Many students up in smoke after legal age to purchase tobacco increases

Jackie Park, News Editor

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As the popularity for many “new” tobacco products, like electronic cigarettes, increased, so did the age to buy them.

President Donald Trump signed legislation that raised the minimum age to purchase tobacco in the United States from 18 to 21 on Dec. 20. The change comes after a series of vaping-related illnesses among teenagers over several months.

Store Manager of Mellow Vapes, in the Shops at Shadowline shopping center, Kim Parrish said the change seemed to come “overnight.”

“It was kind of like, ‘Oh, OK. I know I just served you yesterday, but we definitely can’t now,’” Parrish said.

Jesse Barber
With a change that seemed to come “overnight,” many stores had to create their own signage, like this one at Mellow Vapes in the Shops at Shadowline shopping center.

Parrish said her store was told to turn people away who weren’t 21 and switch signs that previously stated the legal age to purchase was 18 for those that state it is 21.

Jeffrey Case, a sophomore environmental science major, said he thinks the change might make App State’s campus healthier.

“I feel like a lot of people, you know, will definitely try to stay off the nicotine addiction and maybe become even healthier for themselves,” Case said.

Case said he has friends who may have to quit using their nicotine and tobacco products because they are about to “run out” and aren’t of age to purchase more.

According to the Centers for Disease Control and Prevention, in 2019, more than one out of every four high schoolers, 27.5%, reported using an e-cigarette in the last 30 days.

Sophomore physics major, Nate Parillo said he has used tobacco products since high school.

“First, I thought I was gonna quit because I’m not 21,” Parillo said. “Then I figured that being in school and having all of this crap I have to deal with, you kind of need something to take off the edge.”

Parillo said his habit began while doing schoolwork.

Ben Asma, substance abuse counselor and assistant director of Wellness and Prevention Services, said most students he sees with nicotine addictions begin using the products socially, and end up wondering, “‘How did I get here?’”

He said Wellness and Prevention prefers to have a holistic conversation about the pros and cons of using nicotine products, like the financial and physical tolls it can bring, as opposed to offering advice.

Jesse Barber
Michael Deck, a retired veteran, took up vaping to limit his reliance on cigarettes. He said 17 and 18-year-olds should be able to use tobacco products considering they can go into basic training and die for their country.

“You know, a lot of people are essentially working to smoke or working to use because it does add up and costs so much over the course of time,” Asma said.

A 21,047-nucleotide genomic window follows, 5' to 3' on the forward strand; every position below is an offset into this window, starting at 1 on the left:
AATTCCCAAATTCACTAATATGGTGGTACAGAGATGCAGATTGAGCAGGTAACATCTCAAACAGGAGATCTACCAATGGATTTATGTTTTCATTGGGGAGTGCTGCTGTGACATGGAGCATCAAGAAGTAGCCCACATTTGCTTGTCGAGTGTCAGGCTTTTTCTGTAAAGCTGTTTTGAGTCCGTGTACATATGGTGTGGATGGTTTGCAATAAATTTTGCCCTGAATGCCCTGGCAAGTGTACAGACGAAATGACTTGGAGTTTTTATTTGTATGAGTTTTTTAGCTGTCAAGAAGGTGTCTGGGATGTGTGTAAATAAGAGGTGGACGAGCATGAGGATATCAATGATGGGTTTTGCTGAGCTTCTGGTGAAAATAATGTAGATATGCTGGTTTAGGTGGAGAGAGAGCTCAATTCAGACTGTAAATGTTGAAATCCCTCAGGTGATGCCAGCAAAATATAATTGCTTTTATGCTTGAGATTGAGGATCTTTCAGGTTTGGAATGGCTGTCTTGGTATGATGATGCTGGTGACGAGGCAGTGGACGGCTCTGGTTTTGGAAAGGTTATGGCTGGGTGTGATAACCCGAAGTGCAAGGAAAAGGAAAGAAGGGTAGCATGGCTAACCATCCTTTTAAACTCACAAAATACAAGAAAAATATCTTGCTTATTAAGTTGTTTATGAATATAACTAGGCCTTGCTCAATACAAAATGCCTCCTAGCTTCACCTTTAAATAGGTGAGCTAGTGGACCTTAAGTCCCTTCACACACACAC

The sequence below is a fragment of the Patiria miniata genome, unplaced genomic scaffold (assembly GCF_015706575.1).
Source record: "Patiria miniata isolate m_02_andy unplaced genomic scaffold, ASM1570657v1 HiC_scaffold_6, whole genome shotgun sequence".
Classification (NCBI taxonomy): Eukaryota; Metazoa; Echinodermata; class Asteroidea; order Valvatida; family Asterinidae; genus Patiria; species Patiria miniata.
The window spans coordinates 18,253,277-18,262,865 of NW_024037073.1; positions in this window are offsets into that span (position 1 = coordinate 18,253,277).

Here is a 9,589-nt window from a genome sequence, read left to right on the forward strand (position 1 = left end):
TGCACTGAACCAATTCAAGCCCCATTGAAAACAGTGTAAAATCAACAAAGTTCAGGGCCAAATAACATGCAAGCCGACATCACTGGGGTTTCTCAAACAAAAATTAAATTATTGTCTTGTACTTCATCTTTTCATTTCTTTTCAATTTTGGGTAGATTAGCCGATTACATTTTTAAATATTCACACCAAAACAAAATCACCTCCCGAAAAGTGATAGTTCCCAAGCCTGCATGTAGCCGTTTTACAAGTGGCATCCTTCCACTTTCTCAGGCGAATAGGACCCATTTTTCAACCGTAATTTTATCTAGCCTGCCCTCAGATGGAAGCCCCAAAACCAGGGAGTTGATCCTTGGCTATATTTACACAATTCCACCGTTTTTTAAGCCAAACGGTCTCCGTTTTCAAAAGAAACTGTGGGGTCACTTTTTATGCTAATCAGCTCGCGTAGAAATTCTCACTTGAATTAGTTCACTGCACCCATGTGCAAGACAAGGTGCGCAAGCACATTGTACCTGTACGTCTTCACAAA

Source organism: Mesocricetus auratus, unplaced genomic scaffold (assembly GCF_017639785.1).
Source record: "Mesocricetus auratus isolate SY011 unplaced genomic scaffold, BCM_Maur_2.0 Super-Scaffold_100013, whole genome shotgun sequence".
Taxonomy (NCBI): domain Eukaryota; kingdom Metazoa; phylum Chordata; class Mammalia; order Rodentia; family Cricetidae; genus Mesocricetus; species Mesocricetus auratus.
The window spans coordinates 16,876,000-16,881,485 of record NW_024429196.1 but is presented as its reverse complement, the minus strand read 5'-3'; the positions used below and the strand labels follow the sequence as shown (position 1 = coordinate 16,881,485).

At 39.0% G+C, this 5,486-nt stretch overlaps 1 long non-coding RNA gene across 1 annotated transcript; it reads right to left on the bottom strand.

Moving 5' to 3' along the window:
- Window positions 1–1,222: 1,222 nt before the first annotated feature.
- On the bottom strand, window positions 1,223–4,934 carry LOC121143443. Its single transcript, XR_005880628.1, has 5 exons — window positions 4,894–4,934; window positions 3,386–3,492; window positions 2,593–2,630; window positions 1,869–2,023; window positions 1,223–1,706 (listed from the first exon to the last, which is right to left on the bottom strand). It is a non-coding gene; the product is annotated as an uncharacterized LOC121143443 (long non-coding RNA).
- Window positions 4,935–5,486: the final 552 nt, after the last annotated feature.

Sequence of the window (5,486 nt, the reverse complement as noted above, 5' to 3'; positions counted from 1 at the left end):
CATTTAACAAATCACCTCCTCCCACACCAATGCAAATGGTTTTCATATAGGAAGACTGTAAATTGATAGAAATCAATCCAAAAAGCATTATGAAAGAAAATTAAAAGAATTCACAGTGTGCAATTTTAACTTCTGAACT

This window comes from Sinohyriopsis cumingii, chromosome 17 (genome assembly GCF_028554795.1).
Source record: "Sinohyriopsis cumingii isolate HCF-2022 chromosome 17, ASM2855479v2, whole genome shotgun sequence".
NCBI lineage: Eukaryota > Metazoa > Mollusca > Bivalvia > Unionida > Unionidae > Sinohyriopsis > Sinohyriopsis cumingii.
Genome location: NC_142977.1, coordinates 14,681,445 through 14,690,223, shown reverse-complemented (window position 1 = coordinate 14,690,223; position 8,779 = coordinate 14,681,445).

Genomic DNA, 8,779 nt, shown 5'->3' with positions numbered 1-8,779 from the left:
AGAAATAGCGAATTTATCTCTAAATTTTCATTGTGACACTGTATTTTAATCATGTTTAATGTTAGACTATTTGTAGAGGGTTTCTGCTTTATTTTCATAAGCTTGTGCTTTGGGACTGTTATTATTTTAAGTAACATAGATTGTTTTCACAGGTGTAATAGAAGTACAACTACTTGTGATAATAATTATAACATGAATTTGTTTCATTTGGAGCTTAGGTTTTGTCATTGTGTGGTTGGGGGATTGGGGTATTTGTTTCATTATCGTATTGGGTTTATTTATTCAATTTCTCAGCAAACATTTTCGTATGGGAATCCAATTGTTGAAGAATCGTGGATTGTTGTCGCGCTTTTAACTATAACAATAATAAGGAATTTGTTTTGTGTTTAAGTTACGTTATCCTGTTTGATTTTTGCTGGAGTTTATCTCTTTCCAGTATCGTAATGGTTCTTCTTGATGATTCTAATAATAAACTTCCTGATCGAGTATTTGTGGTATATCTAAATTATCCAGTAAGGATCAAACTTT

Parrish said she thinks those who were previously using tobacco products will now find 21-year-olds to purchase the products for them.

“They’re definitely just going to find themselves networks. They’re going to find themselves a 21-year-old kid who’s going to do it for them. That’s 100% that’s what was happening already for kids who were under 18, and that’s what’s going to happen now,” Parrish said.

Parrish did, however, say she thinks the new law will have an impact on high school campuses.

“Now, the 17-year-olds have to know a 21-year-old. Or they have to know an 18-year-old who knows a 21-year-old, and those are networks that are a little too far out of a little high schooler’s reach,” she said.

Parillo said he thinks he and others who fell between the ages of 18 and 21 should have been grandfathered into the change, meaning the law wouldn’t impact those who were already 18 or older. Parrish disagrees.

“How are you going to know who was originally vaping? If there was a very easy clear way to do it, they probably would have, but they couldn’t think of anything and neither can I,” Parrish said.

Michael Deck, a retired veteran and patron of Mellow Vapes, said he thinks it’s silly 17-year-old kids can go through basic training and die for their country but can’t smoke.

Asma said the change is an “upstream” approach to the issue of tobacco.

“We want to create a better community and environment that reduces the access and availability of nicotine, a very highly addictive chemical, from getting in the hands of individuals who may not be able to have the forethought of what this is going to mean in their lives,” Asma said.

Asma said the step is one he and other professionals in his field have been paying close attention to.

“I’m very proud of our government for taking a big step and going against essentially like big tobacco or big corporations, and making a stand up of what’s best for our communities and in society at large,” Asma said.